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Getty Images' Dilemma and Google's Advantage
In the last post, I wrote about Quora’s decision to lean into AI and the company’s (somewhat forced) business model transition. Given the rapid adoption of ChatGPT and Google’s decision to directly query Quora and other forums, Quora’s decision should probably be viewed both from the lens of a ‘brilliant strategic move by a founder-led company’ and a requirement to survive. The decision that Quora faces is not too dissimilar from the choices that other consumer internet companies will very soon have to make.
There are highly repetitive, highly paid tasks (code, marketing copy, images for websites etc)
Imperfect fidelity is fine, as you have a human in the loop who wants to review the items (which creates a nice feedback loop or future training set). Human in the loop is not necessary, but seems to be a common feature to date.
Workflow tools do not exist or are weak for the use case, so the AI features become a core and useful part of a broader workflow tool
Summarization or generation of text or images is useful for the product application - this is enabled in a high fidelity way by new AI tech in a way that did not exist before.
Mass media and content production fit squarely within this framework. For some businesses, generative AI could drastically make their business models better but in some cases, generative AI may be the beginning of the end.
To understand the spectrum of the outcomes, there are two interesting case studies worth analyzing – BuzzFeed and Getty Images.
Buzzfeed becomes more personalized
Buzzfeed announced to their staff (much to the staff’s chagrin) that the company will be incorporating generative AI to produce content, starting with “fun-entertainment” content e.g., quizzes. The goal is to serve more personalized content for its readers. This fits well within the company’s business model and value proposition to readers.
The company’s core business is advertising and eyeballs and the overarching goal is to drive traffic to the company’s various digital properties, which now include HuffPost and Complex. ~50% of the company’s revenues are from advertising and ~30% is from content creation for brands and publishing of sponsored content.
However, continuously producing content is expensive. And because Buzzfeed does not have much amortizable IP, the revenue growth has been driven by adding staff to produce more content to attract more eyeballs. Today, the cost of producing content represents 50% of revenues.
Now if you believe that good2 content drives additional traffic to the website, then content production is the key driver for the business’ growth. But again, content production in the U.S. is expensive especially relative to incremental new visitors it brings to the website. Furthermore, the company is effectively confined to serving the mainstream market because spinning up more niche content production arms does not move the needle relative to costs.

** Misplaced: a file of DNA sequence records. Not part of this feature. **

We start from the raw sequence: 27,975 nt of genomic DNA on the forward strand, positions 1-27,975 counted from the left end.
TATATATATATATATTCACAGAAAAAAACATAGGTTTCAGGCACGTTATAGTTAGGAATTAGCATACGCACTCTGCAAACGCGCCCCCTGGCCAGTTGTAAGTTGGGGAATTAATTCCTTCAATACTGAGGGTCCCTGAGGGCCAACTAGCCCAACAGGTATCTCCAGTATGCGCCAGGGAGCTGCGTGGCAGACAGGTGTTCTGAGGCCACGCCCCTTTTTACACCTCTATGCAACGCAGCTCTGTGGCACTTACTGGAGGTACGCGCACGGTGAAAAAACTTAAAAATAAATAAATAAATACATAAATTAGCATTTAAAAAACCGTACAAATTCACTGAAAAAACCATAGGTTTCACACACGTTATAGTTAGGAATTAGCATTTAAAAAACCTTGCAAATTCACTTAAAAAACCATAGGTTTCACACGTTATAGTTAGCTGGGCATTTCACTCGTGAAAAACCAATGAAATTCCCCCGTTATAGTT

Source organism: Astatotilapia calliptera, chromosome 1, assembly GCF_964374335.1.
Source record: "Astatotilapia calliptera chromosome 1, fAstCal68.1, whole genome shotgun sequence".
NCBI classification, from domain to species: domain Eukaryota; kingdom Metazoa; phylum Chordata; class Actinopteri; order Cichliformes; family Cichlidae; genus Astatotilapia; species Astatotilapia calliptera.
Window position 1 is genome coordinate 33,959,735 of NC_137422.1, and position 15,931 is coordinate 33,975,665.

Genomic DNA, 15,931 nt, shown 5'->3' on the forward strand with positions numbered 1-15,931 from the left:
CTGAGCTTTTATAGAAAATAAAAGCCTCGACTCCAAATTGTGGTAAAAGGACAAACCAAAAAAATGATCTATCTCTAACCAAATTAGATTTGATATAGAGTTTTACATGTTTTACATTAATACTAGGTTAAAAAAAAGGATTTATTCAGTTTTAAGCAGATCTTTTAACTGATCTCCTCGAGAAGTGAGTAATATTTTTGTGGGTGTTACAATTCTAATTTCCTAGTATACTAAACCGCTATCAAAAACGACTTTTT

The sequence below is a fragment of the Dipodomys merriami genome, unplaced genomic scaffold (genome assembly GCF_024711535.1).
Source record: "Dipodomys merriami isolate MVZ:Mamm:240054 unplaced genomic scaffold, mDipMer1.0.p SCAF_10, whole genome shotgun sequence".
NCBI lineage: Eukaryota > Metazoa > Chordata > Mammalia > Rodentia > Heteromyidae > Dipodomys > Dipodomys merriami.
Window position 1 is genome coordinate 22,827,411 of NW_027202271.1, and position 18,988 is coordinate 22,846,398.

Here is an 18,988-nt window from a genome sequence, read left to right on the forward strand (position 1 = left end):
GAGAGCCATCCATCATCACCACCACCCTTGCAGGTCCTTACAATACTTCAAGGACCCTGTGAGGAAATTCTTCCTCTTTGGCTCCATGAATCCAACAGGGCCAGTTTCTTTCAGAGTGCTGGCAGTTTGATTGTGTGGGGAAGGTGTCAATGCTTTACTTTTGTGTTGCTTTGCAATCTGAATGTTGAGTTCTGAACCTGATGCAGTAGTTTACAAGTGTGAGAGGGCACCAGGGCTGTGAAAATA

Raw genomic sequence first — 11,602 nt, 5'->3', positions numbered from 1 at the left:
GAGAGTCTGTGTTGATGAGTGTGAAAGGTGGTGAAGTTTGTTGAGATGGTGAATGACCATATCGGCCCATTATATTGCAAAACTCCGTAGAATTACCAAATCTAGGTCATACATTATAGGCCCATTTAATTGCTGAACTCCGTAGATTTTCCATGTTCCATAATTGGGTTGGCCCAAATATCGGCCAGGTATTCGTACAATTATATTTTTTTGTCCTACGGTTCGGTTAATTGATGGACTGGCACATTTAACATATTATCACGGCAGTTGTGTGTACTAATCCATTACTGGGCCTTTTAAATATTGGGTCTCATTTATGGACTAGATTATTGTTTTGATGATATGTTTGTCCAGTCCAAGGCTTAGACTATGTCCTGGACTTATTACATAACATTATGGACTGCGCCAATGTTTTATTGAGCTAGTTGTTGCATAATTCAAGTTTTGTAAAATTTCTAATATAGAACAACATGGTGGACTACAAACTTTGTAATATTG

For Buzzfeed, generative AI is an ideal solution for the company’s bottleneck and scaling challenges3. Using generative AI, the company can cost effectively:
Increase the amount of content created → increasing the total ad inventory
Expand to new forms of content and audiences → increasing ad inventory and attracting new audience segments
The company can also elect to reduce the staff required for the existing user base and most likely will do all of the above using generative AI.
For a brand like Buzzfeed, which already has a captive audience and strong content engine, generative AI has the potential to deliver operating leverage that the company could never hope to achieve with its current model. While the idea might sound cruel and dystopian for those working at Buzzfeed today, it's not particularly new.
The Washington Post has been using AI to generate articles for a few years now
Buzzfeed’s opportunity to make generative AI a core part of the company’s strategy largely exists because of the company’s positioning as a high-volume and mass-market publication4. Publications such as the New Yorker or Scientific American likely cannot lean as aggressively into generative AI because the fidelity of content is likely more valued by its readers. We'll see if the company actually can execute this opportunity but it's clearly there in front of them.
Buzzfeed’s foil is Getty Images. Getty Images is a provider of stock images. Companies, agencies, and media organizations license these images from Getty and use them in their various publications, blogs, presentations, etc. The company sources its images from a network of photographers around the world and exclusive partnerships with sports leagues and media organizations.
Getty Images entered into the AI conversation recently by suing the creators of Stable Diffusion for training their models on Getty’s IP without a license – seems like a fair argument. Similar to Quora and using their “exclusive” IP, Getty is trying to position itself as a provider of training data for the next generation of models. Based on the company’s press release, it appears that the company has already been giving access to its library of images to companies to train their models.
From the Press Release
Getty Images believes artificial intelligence has the potential to stimulate creative endeavors. Accordingly, Getty Images provided licenses to leading technology innovators for purposes related to training artificial intelligence systems in a manner that respects personal and intellectual property rights. Stability AI did not seek any such license from Getty Images and instead, we believe, chose to ignore viable licensing options and long-standing legal protections in pursuit of their stand-alone commercial interests.